Copyright, The Joint Commission

RISK AREAS IDENTIFIED BY THE JOINT COMMISSION

Involving front line staff (after they have received some training in terms of what to look for, etc.) can be very helpful in identifying vulnerabilities because they
know where the problems are and may feel freer to discuss concerns with a peer.
Use front line staff to evaluate areas they are not as familiar with (staff from one unit evaluate systems and processes on another unit). Fresh eyes and ears can
pick up on nuances that those working the area may no longer be sensitive to.
Conduct tracers that follow a patient through the continuum of services.
Do a deep dive when you uncover potential issues or concerns and return/revisit as often as needed to really analyze the situation (is it an isolated situation or
one that seems to becoming the norm?).

5. Dont Assume Anything

Just because someone has been in their position for a long time or is recognized as knowing what they are doing doesnt mean they are compliant with your
policies and processes. Sometimes staff who have been in positions for a long time are assumed to be competent or current when in reality they are not.
Qualified supervisory or management staff are critical to success. Processes break down when the supervisor of an area does not have the competency to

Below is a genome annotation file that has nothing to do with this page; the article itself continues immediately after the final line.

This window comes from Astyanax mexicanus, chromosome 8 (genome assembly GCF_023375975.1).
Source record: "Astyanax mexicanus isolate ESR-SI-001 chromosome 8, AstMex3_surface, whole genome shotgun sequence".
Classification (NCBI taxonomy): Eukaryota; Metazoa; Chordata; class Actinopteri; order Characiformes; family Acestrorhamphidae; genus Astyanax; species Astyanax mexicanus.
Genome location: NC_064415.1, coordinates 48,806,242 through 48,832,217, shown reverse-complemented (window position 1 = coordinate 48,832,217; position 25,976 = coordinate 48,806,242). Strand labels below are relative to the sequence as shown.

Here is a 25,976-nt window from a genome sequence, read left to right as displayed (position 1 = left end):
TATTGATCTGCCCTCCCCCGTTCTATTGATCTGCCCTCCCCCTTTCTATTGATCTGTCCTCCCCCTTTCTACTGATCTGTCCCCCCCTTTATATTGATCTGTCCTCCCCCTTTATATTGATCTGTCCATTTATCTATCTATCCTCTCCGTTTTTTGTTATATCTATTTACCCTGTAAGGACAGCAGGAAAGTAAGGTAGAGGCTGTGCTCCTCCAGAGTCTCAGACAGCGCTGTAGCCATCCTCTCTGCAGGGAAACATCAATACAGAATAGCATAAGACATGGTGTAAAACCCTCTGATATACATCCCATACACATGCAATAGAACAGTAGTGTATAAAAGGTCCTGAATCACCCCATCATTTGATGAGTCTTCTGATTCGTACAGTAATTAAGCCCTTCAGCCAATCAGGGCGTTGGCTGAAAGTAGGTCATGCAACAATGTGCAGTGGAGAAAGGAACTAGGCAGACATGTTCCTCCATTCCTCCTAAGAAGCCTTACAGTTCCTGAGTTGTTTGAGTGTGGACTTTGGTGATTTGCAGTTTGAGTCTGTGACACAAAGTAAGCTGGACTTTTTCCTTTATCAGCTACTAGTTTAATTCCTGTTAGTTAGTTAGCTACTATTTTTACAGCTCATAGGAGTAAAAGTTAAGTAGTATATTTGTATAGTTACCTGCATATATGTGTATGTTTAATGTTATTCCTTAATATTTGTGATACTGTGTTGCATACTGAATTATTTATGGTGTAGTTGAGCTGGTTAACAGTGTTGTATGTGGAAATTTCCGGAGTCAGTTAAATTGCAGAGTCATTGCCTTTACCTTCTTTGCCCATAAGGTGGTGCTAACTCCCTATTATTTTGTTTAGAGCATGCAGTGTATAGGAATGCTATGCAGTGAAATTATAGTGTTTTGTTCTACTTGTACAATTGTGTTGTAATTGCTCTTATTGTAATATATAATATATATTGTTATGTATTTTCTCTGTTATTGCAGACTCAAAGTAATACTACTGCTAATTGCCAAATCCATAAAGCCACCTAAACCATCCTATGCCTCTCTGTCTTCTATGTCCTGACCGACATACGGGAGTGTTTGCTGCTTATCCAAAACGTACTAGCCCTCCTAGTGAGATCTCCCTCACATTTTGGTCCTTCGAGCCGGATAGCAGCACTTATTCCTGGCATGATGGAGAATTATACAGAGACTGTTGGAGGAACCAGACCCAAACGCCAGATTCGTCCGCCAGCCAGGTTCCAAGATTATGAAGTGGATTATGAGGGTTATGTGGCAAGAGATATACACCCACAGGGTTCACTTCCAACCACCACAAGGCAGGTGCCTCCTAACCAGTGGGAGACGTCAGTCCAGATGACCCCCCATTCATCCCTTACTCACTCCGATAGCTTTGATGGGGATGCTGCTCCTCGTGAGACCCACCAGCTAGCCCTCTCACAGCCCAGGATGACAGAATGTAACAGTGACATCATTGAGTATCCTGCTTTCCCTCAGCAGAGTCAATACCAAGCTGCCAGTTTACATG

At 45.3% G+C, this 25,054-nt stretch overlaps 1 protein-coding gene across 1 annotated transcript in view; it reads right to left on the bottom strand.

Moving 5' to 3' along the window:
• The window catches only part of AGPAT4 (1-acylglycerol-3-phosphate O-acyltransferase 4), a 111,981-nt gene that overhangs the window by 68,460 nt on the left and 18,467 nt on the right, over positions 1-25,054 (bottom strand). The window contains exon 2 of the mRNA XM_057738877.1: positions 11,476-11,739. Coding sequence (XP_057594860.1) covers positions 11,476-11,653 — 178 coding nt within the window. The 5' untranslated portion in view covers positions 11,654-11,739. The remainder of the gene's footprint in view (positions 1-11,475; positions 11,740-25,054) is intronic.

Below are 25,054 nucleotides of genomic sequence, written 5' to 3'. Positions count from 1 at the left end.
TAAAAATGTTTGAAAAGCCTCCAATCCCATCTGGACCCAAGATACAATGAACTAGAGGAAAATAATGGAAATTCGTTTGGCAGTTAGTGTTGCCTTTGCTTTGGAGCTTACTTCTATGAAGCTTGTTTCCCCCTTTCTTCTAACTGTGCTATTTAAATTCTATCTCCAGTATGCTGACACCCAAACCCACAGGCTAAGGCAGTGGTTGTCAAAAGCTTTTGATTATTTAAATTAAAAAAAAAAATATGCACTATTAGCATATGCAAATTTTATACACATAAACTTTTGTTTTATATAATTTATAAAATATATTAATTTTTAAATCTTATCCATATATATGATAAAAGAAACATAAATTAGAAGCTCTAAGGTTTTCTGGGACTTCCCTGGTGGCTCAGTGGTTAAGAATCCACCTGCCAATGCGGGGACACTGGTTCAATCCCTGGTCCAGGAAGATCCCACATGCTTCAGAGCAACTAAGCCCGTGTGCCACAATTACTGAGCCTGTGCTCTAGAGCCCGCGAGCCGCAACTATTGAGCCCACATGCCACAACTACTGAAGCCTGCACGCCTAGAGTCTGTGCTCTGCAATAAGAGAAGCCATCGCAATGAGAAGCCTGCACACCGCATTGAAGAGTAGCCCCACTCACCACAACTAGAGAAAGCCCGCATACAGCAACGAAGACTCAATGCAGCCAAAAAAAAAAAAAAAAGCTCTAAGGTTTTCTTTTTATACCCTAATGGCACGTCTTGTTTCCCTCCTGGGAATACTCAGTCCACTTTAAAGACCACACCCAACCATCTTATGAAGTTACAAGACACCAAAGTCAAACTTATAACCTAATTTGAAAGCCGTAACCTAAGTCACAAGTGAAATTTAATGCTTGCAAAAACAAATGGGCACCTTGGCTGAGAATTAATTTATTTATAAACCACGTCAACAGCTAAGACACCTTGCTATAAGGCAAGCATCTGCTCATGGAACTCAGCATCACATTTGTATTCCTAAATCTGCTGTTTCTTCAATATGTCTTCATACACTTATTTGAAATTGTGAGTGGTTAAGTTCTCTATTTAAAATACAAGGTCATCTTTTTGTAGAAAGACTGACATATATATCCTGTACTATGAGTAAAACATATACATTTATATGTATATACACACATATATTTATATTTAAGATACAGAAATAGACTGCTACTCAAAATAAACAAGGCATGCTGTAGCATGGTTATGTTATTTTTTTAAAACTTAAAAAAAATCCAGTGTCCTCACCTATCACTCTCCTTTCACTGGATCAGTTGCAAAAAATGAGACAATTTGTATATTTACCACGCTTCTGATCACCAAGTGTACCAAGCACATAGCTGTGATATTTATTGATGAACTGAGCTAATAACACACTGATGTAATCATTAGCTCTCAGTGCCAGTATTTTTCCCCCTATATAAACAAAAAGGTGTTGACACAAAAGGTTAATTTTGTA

provide proper oversight and when that happens, patients can be put at risk.

6. Dont Be Afraid of the Proactive Risk Assessment


Using the FMEA process described at the beginning of the Leadership Chapter describes the steps.
Breaking down the proactive risk assessment into manageable segments can be a helpful approach.
Using the Targeted Solutions Tool (TST) accessed through your extranet site is an effective way of meeting the proactive
risk assessment requirement.
The TST is available for the following projects:
Hand Hygiene
Hand-off Communications
Wrong Site Surgery

7. Periodically revisit previously identified areas of


risk and vulnerability
Just because you fixed the issue before doesnt mean you
have been able to sustain compliance. Use the Focused
Standards Assessment and Intracycle Monitoring profile tool
to help accomplish this strategy.

John Smith

PPR changes to FSA

Local Hospital
123 Main Street
Anytown, IL 12345
HCO ID# 00000

! The Rs
! Selectable Views All or required for submission
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Whats New in the 2012 Mid-year PPR Update Read More


Coming in November PPR Changes to FSA Read More

14

Copyright, The Joint Commission

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8. Evaluate Your Organizations Risk as New Data and Resources are Published
Review Sentinel Event Alerts as they are
published to determine applicability in your
organization.
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Review BoosterPaks as they become


available on Joint Commission Connect.

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Utilize Leading Practice Library and the Core Measure Solution


Exchange found on Joint Commission Connect for solutions and
approaches to specific risks and vulnerabilities you have identified.